Date15. October 2016 | 1:55
TagsDavid Goettler, David Göttler, Everest-Lhotse traverse, Mount Everest, Shishapangma South Face, Shivling, Ueli Steck
Shivling is one of the most beautiful mountains in the world. Some people call the 6,543-meter-high mountain in northern India the „Matterhorn“ of the Himalayas. Now a drama has taken place there. Two Polish climbers paid for the attempt to climb Shivling with their lives. Grzegorz Kukurowski and Lukasz Chrzanowski had tried to climb the mountain via the North Face. They stuck at 6,300 meters, about 200 meters below the summit.
Date14. October 2016 | 17:24
The tireless have done it again. The British Mick Fowler and Paul Ramsden once again set climbing highlights, but, for a change, they were separately under way, with other team partners. Fowler, meanwhile 60 years (!) old, succeeded, along with his countryman Victor Saunders, the first ascent of the North Buttress of the 6100-meter-high Sersank in the North-Indian part of the Himalayas. Paul Ramsden and Nick Bullock climbed the North Face of the 7046-meter-high Nyainqentangla South East in Tibet for the first time. Last April, Fowler and Ramsden had won the Piolet d’Or, the “Oscar of the climbers”, for their first ascent of the 6571-meter-high Gave Ding, a remote mountain in northwestern Nepal. It was already the third “Golden Ice Axe” for the successful British team of two.
Date12. October 2016 | 15:47
TagsBullock, first ascent, India, Mick Fowler, North Buttress, Nyanqentangla South East, Ramsden, Sersank, Tibet, Victor Saunders
The world tends to gasping. It is caught somewhere between Snapchat, snapshot and a 140-character Twitter message – and it jumps onto every train, the main thing is, it’s running. The moments of leisure fall by the wayside. In the not too distant future, we will probably wonder how an expedition to an eight-thousander could ever last for two months. The American climbers Adrian Ballinger and Emily Harrington have reached their goal: Just two weeks after they set off from their house at Lake Tahoe in California, they opened the door again – in their baggage a successful climb of the eight-thousander Cho Oyu. Nine days after their departure, Adrian and Emily stood on the 8188-meter-high summit in Tibet. Then they skied down. Time to head home.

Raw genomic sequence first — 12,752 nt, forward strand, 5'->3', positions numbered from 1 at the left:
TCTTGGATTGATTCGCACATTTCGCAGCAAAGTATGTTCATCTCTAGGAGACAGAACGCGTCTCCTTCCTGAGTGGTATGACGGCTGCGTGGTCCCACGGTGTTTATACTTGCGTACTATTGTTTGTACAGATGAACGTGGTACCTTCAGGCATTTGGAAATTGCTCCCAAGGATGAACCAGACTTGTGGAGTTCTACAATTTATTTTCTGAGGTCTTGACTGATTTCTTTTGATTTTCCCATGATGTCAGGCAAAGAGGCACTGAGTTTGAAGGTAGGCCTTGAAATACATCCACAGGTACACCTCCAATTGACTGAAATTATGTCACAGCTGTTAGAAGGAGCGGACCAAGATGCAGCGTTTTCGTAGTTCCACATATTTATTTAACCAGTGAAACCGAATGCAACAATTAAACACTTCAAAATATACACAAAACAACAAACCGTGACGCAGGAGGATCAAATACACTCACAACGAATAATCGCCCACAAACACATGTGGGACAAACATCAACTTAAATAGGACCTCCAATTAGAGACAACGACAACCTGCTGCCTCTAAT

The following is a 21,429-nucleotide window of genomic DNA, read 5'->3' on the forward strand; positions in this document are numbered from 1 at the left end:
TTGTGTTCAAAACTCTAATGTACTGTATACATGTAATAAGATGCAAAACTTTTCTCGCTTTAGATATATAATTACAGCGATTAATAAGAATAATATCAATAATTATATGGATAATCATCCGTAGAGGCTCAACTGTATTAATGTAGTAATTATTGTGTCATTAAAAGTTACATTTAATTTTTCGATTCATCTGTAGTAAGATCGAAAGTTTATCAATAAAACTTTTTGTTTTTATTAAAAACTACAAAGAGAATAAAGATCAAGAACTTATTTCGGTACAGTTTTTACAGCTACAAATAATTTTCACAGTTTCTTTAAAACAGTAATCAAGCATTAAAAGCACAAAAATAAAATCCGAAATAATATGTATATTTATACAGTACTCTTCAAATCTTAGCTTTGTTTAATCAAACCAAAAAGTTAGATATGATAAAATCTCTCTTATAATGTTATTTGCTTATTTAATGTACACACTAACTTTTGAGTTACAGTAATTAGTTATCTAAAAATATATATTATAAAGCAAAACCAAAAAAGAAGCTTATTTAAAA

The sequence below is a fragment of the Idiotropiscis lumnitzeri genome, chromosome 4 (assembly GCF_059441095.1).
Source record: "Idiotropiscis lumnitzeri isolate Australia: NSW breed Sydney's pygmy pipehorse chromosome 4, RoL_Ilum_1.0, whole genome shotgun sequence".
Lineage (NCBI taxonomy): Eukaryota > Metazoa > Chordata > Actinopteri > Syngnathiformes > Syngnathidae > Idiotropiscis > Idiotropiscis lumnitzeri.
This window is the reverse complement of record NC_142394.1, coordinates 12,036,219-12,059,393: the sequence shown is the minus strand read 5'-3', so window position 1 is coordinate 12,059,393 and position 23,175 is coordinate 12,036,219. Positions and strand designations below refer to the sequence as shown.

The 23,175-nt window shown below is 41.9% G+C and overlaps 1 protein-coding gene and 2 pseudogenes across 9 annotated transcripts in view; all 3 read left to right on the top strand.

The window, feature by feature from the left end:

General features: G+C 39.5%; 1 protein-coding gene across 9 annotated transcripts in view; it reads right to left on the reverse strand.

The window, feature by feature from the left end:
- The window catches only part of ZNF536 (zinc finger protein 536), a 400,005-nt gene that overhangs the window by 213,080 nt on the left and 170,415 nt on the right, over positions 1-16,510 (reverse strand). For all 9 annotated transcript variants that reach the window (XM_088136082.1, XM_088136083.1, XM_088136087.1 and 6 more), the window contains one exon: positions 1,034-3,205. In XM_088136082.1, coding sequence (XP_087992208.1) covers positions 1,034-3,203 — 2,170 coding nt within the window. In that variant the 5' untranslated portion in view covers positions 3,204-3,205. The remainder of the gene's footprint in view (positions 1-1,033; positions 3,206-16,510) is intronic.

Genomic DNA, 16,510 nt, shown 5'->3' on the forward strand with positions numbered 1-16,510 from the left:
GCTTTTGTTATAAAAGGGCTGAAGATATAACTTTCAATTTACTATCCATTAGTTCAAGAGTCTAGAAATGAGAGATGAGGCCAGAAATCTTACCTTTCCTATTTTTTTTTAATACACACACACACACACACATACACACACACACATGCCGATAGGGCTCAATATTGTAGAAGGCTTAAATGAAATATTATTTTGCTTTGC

Date8. October 2016 | 12:21
Gone! Japanese Nobukazu Kuriki has abandoned his summit attempt in the Everest North Face and descended to the bottom of the wall. He would return to the Advanced Base Camp (ABC) on Central Rongbuk Glacier to gather new strength for another attempt, weather permitting, the 34-year-old said by radio. According to his own words, Kuriki decided to return after having reached an altitude of 7,400 meters during the night. “There was the feeling of wanting to continue. But judging the snow conditions and my physical condition, I decided to descend,” Nobukazu said. A picture on his Facebook page, taken from ABC, shows a light point clearly to the right of the planned route towards the Hornbein-Couloir.
Date7. October 2016 | 11:40